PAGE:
All Poetry

When the Heart Stops.

A cardiac arrest. A resuscitation made. A life recovered.
One patient tells me his experience.
This is his story.

Death.
Amid the chaos enclosing,
beseeched by an ambiance of ages to come,
I hear the seraph’s dulcet calls.
Immured by words 
divine and bittersweet,
they sculpt the frigid air,
and I am comforted.
As flesh is pierced, poisons forced,
I am held in tender embrace–
its whispers an oasis to the fears
that boil within my breast.

A skyward calling, its promised hope
glistens the starlight above me.
Memories, regret, longings and dreams–
a cycle ripened to revolve anew
cascades within my being.
I then behold a fleeting sight–
a son, wife, a father, my life–
their love commanding,
gazes imploring.

Therefore
with a strength untold

I fight
until with the sun
I am ushered
out of the grasp
of the ebbing eve.

I open my eyes.

 

•      •      •

◊ The Cardiac Arrest – A Physician’s Perspective ◊

•      •      •

 


32 replies »

  1. Dear Phoebe, In October of 2008, I had the near death experience, with having had a heart attack. I saw the golden light, saw and felt the presence of Jesus. My dear, late father told me that I needed to go back into my body. It is not my purpose to put down specific religious doctrines or denominations. But it all boils down to this, in my consciousness: Heaven is a real place. Love unlocks the door to Heaven’s Gate. I truly believe it is that simple. I know people who cite me chapter and verse to tell me that it is not that simple. But, alas, I truly know, deep in my heart that it is that simple. When all the dust is settled, all that matters is that we love one another. Sincerely, Richard Mabey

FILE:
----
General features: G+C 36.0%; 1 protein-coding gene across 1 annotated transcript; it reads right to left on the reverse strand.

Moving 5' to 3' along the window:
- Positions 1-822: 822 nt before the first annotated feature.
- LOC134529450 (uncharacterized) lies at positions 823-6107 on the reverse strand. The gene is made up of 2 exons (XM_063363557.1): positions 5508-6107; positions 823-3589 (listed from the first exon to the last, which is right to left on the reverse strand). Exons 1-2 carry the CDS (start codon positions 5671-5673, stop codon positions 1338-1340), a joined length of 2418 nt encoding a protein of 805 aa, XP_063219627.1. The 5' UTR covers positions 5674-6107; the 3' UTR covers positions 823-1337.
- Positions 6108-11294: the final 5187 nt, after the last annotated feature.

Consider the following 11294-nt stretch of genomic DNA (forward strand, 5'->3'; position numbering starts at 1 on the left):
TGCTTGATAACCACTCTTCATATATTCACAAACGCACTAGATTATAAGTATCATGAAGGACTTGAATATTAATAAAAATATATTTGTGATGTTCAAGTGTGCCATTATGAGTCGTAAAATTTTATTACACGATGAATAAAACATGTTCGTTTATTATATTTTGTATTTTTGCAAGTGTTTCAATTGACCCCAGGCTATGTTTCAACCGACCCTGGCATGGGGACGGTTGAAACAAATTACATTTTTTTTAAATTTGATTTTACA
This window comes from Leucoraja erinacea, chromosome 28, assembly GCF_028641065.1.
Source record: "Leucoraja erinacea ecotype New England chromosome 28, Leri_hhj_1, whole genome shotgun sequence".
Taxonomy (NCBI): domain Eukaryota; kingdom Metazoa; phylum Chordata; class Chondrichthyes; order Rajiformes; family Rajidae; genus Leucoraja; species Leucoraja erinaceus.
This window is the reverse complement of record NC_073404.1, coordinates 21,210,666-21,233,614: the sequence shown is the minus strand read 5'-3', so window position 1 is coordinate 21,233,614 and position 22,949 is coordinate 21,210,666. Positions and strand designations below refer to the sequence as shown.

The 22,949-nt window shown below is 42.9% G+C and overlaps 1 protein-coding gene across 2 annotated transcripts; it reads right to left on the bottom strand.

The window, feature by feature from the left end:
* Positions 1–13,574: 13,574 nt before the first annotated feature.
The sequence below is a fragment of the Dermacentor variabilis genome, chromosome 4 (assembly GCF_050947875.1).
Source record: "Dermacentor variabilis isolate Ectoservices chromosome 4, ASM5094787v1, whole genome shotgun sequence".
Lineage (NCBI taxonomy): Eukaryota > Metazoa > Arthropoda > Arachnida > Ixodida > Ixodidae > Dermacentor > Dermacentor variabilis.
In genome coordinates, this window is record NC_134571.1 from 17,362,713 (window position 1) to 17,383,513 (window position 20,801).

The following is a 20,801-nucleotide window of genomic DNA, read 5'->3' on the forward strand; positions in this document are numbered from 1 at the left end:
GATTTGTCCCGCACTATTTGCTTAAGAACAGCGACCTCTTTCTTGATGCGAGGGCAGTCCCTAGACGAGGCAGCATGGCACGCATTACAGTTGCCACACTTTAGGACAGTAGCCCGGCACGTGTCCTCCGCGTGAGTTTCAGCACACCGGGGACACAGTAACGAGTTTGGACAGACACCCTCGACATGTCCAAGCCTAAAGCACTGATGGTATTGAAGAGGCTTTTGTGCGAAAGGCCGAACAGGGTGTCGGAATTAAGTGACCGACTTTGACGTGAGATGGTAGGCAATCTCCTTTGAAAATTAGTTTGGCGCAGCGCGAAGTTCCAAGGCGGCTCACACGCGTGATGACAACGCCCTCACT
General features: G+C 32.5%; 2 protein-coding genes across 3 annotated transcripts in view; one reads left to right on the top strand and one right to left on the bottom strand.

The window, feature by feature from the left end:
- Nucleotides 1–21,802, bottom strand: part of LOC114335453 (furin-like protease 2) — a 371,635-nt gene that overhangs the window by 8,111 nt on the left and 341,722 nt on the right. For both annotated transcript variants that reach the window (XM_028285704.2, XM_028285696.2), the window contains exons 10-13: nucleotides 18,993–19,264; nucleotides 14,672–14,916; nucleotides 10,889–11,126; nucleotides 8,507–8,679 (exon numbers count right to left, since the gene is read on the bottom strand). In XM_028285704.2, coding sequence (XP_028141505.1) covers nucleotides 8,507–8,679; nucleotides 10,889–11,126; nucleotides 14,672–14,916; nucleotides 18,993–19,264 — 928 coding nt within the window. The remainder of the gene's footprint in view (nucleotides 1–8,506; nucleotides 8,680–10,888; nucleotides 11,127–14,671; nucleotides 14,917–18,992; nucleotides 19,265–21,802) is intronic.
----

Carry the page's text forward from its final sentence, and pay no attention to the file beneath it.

• Truly incredible that you went through that. Thank you for sharing. No doubt such an experience gives one a deeper perspective on life and makes one appreciate each day a little more. And I agree with you…love is all that matters.

      Wishing you all the best,
      phoebe

  2. This is a beautiful piece, very powerful too. I have had a close experience too and I think the cross over is not that bad. I am not scared of death anymore, I guess the only scary part for me is rush of thoughts of what could have been and loved one to leave behind.

  3. This is terrific, Phoebe, and I find it terrifically comforting to read. I’ve always been interested in near-death experiences and the story you tell here, in your excellent poetry, is so interesting and seems so to be consistent with other near-deaths I’ve read about. Wouldn’t that be something if someday our scientists or researchers could discover solidly what death actually is like as an experience, to know it beforehand, without having to go through it? I used to tell my students the greatest mystery, and therefore the one most written about, is death. No one knows it until it comes, and then you do it mostly alone. Thanks for writing this. And what great art!!!

    • Thank you, D.S. Yes, hearing about this person’s experience was also very comforting to me. And it would indeed be something amazing if we made advances in science to that point… 🙂

      Wishing you a blessed day, phoebe

      • Glad this person is still around to share his experience, Phoebe — it must have been “meant to be.” And yes, here’s hoping someday we figure out that great mystery. You, too, have a great day … And btw: thanks for being a great, caring doctor. 🙂

  4. That is very powerful and reflects what most of us have heard before about those last minutes or should I say “first minutes” on the trip to the other side.

    Pam

  5. Wow! That is quite the writing. I am a little confused over whose words they are Phoebe. Did you write this from the patients account, or are those words from the patient?

We welcome you to share...